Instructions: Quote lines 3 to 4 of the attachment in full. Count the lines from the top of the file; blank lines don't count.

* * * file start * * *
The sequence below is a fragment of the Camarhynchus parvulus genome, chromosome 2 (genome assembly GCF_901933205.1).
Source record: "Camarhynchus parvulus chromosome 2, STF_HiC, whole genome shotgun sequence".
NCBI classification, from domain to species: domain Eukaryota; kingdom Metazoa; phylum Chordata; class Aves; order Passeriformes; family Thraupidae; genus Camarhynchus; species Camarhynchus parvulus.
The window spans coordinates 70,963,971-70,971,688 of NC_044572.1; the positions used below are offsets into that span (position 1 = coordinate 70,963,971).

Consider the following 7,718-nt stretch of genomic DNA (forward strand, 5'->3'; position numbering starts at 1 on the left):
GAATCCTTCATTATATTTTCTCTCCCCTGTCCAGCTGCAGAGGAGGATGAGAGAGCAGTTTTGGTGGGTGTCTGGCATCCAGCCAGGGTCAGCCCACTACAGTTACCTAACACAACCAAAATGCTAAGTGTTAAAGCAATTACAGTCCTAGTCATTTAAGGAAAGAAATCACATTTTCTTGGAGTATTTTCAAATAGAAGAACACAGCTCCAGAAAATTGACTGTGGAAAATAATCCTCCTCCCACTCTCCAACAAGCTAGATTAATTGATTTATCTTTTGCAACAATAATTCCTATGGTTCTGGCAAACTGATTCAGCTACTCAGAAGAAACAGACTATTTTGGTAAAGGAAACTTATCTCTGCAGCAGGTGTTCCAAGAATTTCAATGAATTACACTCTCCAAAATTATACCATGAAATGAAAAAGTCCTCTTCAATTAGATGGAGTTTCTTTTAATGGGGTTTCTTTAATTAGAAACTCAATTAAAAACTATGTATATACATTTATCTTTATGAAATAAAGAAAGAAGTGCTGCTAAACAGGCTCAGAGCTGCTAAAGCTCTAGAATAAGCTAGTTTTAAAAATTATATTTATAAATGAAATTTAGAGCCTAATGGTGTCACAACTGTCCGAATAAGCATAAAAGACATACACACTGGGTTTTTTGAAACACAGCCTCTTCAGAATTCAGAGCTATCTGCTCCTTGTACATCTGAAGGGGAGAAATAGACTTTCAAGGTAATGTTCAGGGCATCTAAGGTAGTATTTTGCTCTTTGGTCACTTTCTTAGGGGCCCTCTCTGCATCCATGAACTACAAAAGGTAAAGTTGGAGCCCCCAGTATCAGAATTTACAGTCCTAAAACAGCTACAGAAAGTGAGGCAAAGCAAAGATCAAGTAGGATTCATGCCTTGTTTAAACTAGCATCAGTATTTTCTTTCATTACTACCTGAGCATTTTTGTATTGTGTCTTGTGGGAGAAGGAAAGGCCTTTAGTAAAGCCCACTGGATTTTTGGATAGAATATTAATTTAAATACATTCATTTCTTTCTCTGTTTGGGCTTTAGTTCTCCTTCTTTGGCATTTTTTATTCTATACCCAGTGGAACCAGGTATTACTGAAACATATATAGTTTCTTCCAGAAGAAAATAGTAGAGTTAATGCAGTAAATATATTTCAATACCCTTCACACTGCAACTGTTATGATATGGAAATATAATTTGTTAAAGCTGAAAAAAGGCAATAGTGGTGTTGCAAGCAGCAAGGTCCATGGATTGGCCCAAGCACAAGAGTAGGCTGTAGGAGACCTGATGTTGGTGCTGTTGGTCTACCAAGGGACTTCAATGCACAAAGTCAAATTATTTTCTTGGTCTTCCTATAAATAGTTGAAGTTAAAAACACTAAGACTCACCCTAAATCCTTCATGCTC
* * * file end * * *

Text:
NCBI classification, from domain to species: domain Eukaryota; kingdom Metazoa; phylum Chordata; class Aves; order Passeriformes; family Thraupidae; genus Camarhynchus; species Camarhynchus parvulus.
The window spans coordinates 70,963,971-70,971,688 of NC_044572.1; the positions used below are offsets into that span (position 1 = coordinate 70,963,971).